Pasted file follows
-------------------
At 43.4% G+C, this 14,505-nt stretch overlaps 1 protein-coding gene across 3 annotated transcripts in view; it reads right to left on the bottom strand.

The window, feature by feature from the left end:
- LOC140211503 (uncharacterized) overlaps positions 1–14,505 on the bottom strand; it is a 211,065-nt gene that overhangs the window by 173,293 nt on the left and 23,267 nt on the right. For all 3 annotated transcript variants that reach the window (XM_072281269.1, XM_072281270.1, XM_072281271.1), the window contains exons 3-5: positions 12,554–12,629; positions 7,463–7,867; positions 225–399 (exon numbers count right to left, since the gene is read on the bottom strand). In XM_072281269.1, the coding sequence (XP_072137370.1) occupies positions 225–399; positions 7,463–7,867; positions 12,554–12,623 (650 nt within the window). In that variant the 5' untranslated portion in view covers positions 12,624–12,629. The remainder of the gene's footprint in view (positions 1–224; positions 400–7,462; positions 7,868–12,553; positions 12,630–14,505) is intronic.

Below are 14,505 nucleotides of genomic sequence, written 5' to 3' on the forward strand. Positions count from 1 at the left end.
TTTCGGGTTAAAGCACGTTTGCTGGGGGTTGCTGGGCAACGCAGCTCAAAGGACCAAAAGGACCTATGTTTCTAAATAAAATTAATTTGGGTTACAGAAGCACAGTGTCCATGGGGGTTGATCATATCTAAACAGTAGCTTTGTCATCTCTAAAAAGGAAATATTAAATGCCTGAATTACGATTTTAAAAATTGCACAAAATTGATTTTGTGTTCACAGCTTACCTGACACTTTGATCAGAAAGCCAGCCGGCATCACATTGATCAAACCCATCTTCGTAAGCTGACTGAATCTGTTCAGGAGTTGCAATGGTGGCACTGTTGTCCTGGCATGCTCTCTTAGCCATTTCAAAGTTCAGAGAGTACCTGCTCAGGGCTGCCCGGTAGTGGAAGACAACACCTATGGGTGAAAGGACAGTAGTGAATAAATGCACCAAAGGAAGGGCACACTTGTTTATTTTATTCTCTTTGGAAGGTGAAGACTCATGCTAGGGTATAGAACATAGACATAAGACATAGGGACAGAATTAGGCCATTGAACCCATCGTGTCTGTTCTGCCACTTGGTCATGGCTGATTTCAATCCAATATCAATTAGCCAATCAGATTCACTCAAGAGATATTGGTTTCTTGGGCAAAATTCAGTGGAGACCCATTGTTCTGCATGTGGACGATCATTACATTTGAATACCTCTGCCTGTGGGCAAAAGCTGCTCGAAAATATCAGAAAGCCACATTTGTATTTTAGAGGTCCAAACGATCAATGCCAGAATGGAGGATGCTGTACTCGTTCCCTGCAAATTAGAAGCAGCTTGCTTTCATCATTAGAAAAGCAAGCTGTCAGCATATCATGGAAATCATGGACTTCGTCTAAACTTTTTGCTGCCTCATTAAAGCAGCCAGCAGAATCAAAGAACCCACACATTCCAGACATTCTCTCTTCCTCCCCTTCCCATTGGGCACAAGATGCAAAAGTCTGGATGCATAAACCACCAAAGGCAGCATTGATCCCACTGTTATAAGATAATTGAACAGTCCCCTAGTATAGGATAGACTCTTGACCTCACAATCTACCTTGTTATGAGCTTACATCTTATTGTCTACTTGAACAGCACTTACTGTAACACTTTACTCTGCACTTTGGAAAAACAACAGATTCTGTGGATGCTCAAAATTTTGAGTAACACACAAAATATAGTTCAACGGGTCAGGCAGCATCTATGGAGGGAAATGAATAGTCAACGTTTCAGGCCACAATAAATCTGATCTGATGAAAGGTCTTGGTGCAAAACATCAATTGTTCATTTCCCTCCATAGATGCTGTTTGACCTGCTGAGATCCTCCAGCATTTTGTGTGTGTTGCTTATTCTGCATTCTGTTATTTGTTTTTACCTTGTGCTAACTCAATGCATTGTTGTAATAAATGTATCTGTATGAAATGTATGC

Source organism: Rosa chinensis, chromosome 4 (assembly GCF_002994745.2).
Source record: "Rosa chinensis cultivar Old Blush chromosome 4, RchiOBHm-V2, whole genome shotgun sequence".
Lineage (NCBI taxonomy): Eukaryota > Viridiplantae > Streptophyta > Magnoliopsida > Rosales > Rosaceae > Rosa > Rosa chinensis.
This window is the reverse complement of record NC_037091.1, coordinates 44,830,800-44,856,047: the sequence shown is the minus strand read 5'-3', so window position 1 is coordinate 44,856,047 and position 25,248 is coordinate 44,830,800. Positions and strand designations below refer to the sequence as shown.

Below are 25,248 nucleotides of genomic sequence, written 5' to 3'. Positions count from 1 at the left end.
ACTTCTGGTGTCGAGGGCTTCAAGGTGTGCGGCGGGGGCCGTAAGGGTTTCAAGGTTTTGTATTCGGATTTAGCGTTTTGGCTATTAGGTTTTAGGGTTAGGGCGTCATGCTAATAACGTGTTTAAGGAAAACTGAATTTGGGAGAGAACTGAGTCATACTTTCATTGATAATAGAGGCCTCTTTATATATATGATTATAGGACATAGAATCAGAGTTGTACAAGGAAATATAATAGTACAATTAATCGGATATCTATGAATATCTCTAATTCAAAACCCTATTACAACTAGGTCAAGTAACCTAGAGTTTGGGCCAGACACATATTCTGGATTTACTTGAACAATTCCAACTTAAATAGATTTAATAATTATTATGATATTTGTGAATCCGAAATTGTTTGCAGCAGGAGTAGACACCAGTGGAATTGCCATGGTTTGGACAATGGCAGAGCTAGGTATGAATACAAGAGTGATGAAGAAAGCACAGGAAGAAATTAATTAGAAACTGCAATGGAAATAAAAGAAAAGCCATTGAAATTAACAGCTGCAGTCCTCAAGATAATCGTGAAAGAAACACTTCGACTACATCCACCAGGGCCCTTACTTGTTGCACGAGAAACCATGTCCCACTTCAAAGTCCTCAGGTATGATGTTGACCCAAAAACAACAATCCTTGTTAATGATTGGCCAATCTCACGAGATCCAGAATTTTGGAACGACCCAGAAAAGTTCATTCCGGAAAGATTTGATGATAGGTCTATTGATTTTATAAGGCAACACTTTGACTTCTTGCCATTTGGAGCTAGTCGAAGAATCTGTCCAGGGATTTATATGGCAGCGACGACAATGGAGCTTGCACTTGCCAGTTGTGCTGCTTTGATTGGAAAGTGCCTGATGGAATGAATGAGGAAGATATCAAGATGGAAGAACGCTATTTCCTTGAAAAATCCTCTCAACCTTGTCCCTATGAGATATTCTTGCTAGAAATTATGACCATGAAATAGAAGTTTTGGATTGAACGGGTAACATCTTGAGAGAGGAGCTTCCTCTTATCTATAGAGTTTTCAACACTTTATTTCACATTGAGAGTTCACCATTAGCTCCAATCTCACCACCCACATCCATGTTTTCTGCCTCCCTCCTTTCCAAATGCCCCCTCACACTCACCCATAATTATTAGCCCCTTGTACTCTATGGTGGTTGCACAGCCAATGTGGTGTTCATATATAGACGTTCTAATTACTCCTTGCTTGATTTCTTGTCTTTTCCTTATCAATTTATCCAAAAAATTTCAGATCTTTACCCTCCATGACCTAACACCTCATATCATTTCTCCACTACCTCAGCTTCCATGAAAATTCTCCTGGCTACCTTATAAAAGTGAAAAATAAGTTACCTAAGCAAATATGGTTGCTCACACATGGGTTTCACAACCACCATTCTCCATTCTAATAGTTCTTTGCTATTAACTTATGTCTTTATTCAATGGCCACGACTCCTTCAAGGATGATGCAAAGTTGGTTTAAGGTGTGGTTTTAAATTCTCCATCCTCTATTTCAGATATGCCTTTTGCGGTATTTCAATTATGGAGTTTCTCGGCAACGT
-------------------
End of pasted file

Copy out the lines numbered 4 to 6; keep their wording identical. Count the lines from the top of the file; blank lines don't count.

Below are 14,505 nucleotides of genomic sequence, written 5' to 3' on the forward strand. Positions count from 1 at the left end.
TTTCGGGTTAAAGCACGTTTGCTGGGGGTTGCTGGGCAACGCAGCTCAAAGGACCAAAAGGACCTATGTTTCTAAATAAAATTAATTTGGGTTACAGAAGCACAGTGTCCATGGGGGTTGATCATATCTAAACAGTAGCTTTGTCATCTCTAAAAAGGAAATATTAAATGCCTGAATTACGATTTTAAAAATTGCACAAAATTGATTTTGTGTTCACAGCTTACCTGACACTTTGATCAGAAAGCCAGCCGGCATCACATTGATCAAACCCATCTTCGTAAGCTGACTGAATCTGTTCAGGAGTTGCAATGGTGGCACTGTTGTCCTGGCATGCTCTCTTAGCCATTTCAAAGTTCAGAGAGTACCTGCTCAGGGCTGCCCGGTAGTGGAAGACAACACCTATGGGTGAAAGGACAGTAGTGAATAAATGCACCAAAGGAAGGGCACACTTGTTTATTTTATTCTCTTTGGAAGGTGAAGACTCATGCTAGGGTATAGAACATAGACATAAGACATAGGGACAGAATTAGGCCATTGAACCCATCGTGTCTGTTCTGCCACTTGGTCATGGCTGATTTCAATCCAATATCAATTAGCCAATCAGATTCACTCAAGAGATATTGGTTTCTTGGGCAAAATTCAGTGGAGACCCATTGTTCTGCATGTGGACGATCATTACATTTGAATACCTCTGCCTGTGGGCAAAAGCTGCTCGAAAATATCAGAAAGCCACATTTGTATTTTAGAGGTCCAAACGATCAATGCCAGAATGGAGGATGCTGTACTCGTTCCCTGCAAATTAGAAGCAGCTTGCTTTCATCATTAGAAAAGCAAGCTGTCAGCATATCATGGAAATCATGGACTTCGTCTAAACTTTTTGCTGCCTCATTAAAGCAGCCAGCAGAATCAAAGAACCCACACATTCCAGACATTCTCTCTTCCTCCCCTTCCCATTGGGCACAAGATGCAAAAGTCTGGATGCATAAACCACCAAAGGCAGCATTGATCCCACTGTTATAAGATAATTGAACAGTCCCCTAGTATAGGATAGACTCTTGACCTCACAATCTACCTTGTTATGAGCTTACATCTTATTGTCTACTTGAACAGCACTTACTGTAACACTTTACTCTGCACTTTGGAAAAACAACAGATTCTGTGGATGCTCAAAATTTTGAGTAACACACAAAATATAGTTCAACGGGTCAGGCAGCATCTATGGAGGGAAATGAATAGTCAACGTTTCAGGCCACAATAAATCTGATCTGATGAAAGGTCTTGGTGCAAAACATCAATTGTTCATTTCCCTCCATAGATGCTGTTTGACCTGCTGAGATCCTCCAGCATTTTGTGTGTGTTGCTTATTCTGCATTCTGTTATTTGTTTTTACCTTGTGCTAACTCAATGCATTGTTGTAATAAATGTATCTGTATGAAATGTATGC

Source organism: Rosa chinensis, chromosome 4 (assembly GCF_002994745.2).